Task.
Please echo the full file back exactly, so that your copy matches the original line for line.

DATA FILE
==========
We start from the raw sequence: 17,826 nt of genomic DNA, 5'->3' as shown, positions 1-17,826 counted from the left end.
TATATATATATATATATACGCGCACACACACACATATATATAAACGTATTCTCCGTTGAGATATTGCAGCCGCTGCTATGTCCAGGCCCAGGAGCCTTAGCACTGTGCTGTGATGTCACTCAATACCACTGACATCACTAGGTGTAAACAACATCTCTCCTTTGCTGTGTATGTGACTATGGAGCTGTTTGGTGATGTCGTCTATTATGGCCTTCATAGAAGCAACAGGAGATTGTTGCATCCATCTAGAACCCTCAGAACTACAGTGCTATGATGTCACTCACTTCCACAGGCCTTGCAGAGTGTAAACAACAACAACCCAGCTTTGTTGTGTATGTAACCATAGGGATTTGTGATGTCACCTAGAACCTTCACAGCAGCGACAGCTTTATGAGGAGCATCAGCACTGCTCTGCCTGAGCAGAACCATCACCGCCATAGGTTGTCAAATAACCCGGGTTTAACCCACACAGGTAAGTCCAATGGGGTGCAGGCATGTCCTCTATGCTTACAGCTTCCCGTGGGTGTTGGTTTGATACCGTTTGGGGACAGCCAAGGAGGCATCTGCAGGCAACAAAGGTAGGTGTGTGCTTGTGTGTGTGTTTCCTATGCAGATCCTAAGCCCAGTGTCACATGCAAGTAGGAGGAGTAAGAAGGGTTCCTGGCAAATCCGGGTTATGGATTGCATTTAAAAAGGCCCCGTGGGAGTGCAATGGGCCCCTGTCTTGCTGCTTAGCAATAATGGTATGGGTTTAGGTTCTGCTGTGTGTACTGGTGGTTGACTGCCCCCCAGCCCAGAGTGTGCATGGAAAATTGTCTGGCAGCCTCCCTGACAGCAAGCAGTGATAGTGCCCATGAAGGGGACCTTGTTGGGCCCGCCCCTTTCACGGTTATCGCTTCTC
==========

We start from the raw sequence: 17,826 nt of genomic DNA, 5'->3' as shown, positions 1-17,826 counted from the left end.
TATATATATATATATATACGCGCACACACACACATATATATAAACGTATTCTCCGTTGAGATATTGCAGCCGCTGCTATGTCCAGGCCCAGGAGCCTTAGCACTGTGCTGTGATGTCACTCAATACCACTGACATCACTAGGTGTAAACAACATCTCTCCTTTGCTGTGTATGTGACTATGGAGCTGTTTGGTGATGTCGTCTATTATGGCCTTCATAGAAGCAACAGGAGATTGTTGCATCCATCTAGAACCCTCAGAACTACAGTGCTATGATGTCACTCACTTCCACAGGCCTTGCAGAGTGTAAACAACAACAACCCAGCTTTGTTGTGTATGTAACCATAGGGATTTGTGATGTCACCTAGAACCTTCACAGCAGCGACAGCTTTATGAGGAGCATCAGCACTGCTCTGCCTGAGCAGAACCATCACCGCCATAGGTTGTCAAATAACCCGGGTTTAACCCACACAGGTAAGTCCAATGGGGTGCAGGCATGTCCTCTATGCTTACAGCTTCCCGTGGGTGTTGGTTTGATACCGTTTGGGGACAGCCAAGGAGGCATCTGCAGGCAACAAAGGTAGGTGTGTGCTTGTGTGTGTGTTTCCTATGCAGATCCTAAGCCCAGTGTCACATGCAAGTAGGAGGAGTAAGAAGGGTTCCTGGCAAATCCGGGTTATGGATTGCATTTAAAAAGGCCCCGTGGGAGTGCAATGGGCCCCTGTCTTGCTGCTTAGCAATAATGGTATGGGTTTAGGTTCTGCTGTGTGTACTGGTGGTTGACTGCCCCCCAGCCCAGAGTGTGCATGGAAAATTGTCTGGCAGCCTCCCTGACAGCAAGCAGTGATAGTGCCCATGAAGGGGACCTTGTTGGGCCCGCCCCTTTCACGGTTATCGCTTCTC